Support for labeling GMOs gains momentum as people rally for change
October 31, 2013
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Local support for a nationwide campaign to label genetically modified organisms in the food supply picked up steam again this month.
On Oct. 12, as many as 150 people, including children and out-of-towners, gathered on the Highway 49 overpass at the bottom of Broad Street in Nevada City holding colorful handmade signs denouncing biotech companies.
The event was the first "March Against Monsanto" hosted in Nevada County and part of the second annual global march that took place in more than 500 cities and 50 countries.
Monsanto is a large agricultural and seed products company with strong lobbying power in Washington, D.C.
The biotech company spun from a chemical company that produced the herbicide Agent Orange during the Vietnam War, according to the Monsanto website.
"If the food was good for us, how come they won't tell us what's in it," asked Charmian Railsback, a resident of Grass Valley who stood on the bridge waving a sign at passing cars shortly before the march paraded through downtown Nevada City.
"They're pouring millions of dollars into preventing us from knowing what's in our food, part of the dumbing down of America, all for dollars, all for the bottom line," she added.
Last week, there was a community planning meeting for concerned citizens and a screening of the film "Genetic Roulette," followed Friday by "The World According to Monsanto" at the Unitarian Universalist Community of the Mountains in Grass Valley.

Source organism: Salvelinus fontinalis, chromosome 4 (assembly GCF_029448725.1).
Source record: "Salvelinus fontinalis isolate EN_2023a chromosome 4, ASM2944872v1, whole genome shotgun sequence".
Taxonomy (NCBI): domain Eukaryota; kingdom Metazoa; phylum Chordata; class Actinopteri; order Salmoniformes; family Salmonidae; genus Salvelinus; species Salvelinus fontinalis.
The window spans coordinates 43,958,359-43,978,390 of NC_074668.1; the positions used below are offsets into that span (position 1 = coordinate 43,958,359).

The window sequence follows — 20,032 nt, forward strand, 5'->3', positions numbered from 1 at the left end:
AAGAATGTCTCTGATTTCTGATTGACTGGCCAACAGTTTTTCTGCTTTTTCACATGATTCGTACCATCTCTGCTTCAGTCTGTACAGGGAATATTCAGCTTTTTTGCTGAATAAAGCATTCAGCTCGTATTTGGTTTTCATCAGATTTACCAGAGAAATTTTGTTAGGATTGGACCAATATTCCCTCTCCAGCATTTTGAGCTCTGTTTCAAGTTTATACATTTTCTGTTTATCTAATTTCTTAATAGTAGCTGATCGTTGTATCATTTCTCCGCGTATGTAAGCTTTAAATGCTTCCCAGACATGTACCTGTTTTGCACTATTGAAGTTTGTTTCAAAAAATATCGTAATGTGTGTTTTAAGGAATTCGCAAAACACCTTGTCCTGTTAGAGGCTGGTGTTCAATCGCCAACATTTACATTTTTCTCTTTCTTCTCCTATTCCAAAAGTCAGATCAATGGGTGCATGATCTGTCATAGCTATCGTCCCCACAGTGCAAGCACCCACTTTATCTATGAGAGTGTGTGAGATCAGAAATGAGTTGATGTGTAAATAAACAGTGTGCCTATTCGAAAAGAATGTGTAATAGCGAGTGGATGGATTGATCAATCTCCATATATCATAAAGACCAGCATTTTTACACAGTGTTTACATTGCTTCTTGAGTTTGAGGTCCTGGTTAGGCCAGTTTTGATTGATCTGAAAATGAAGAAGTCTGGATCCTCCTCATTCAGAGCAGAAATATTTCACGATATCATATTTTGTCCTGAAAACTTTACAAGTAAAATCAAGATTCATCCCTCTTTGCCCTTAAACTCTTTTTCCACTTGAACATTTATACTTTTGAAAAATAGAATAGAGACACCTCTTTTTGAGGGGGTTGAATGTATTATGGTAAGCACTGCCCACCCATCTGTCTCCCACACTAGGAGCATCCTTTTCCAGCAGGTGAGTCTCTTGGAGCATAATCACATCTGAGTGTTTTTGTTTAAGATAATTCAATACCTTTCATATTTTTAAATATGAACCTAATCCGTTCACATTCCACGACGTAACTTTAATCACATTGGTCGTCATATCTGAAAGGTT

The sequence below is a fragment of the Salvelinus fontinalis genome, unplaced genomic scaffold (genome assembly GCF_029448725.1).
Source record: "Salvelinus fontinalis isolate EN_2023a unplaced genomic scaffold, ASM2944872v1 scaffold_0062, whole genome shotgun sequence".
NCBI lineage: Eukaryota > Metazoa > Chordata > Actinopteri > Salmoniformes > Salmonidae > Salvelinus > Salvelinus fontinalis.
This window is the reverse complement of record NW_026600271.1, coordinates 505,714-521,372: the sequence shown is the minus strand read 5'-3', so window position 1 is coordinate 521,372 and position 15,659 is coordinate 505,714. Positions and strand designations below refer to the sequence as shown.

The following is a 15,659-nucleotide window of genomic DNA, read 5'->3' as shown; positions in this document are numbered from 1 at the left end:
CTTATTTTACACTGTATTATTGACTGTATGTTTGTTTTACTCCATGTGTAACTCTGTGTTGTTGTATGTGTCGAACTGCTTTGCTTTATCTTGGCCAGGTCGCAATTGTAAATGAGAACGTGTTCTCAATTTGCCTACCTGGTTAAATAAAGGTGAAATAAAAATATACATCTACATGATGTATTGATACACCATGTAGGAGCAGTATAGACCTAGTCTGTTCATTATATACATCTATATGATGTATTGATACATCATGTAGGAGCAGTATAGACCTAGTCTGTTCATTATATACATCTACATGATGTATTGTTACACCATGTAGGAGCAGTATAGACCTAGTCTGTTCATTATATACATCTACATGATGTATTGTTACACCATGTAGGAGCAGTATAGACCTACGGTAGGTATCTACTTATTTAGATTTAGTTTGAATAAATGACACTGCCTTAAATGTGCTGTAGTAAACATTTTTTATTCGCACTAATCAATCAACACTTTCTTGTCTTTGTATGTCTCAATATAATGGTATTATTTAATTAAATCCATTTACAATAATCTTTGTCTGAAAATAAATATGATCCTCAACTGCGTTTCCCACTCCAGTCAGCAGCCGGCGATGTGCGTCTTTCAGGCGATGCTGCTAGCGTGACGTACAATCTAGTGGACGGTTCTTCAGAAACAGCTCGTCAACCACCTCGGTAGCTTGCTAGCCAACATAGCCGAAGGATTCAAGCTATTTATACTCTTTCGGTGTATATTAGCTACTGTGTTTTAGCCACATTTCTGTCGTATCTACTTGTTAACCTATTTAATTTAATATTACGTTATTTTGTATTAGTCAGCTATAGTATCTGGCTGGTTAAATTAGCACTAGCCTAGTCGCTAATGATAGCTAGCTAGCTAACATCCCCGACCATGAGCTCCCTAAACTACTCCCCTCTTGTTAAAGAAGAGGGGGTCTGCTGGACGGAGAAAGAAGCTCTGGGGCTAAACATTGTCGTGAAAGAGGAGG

"I am so appalled at the lack of attention this is drawing," said Mary Cahill, who watched "Genetic Roulette" and learned that a growing rate of health problems in pets and high allergy rates in children can be traced to GMO products like soy and corn found in the American diet.
At the meeting, organizers of Nevada County Label GMOs Campaign discussed a plan to work with local eateries to develop a restaurant guide complete with window and menu stickers at establishments where non-GMO options can be found.
A right to know
Controversial GMOs, or "genetically modified organisms," are created through the gene-splicing techniques of biotechnology allowing the DNA from one species to be injected into another. Their use was first approved in 1995 for human consumption in the U.S.
GMO technology allows scientists to create combinations of plant, animal, bacteria and viral genes that could not occur in nature or through traditional crossbreeding methods.
Supporters of GMOs argue they are safe for humans and guarantee greater crop yields needed to provide enough affordable food for a growing world population.
Critics say more studies need to be done to determine risks to humans, animals and the environment.
Those who want to see GMOs labeled say its less about science and more about food transparency, a right to know what's in food similar to listing things like salt or fat content or country of origin.
"My biggest goal in this campaign right now is to get genetically modified organisms labeled in this country … It's part of our right as Americans," said Stephenie Chague, coordinator of Nevada County Label GMOs Campaign, who attended the Oct. 12 march with her son, Harvest, 5.
Chague, like many, believes genetically modified organisms are dangerous, and she is actively working to help educate families in the community about the potential risks associated with buying mainstream processed foods.
"I cannot sit back passively and let this happen," she said.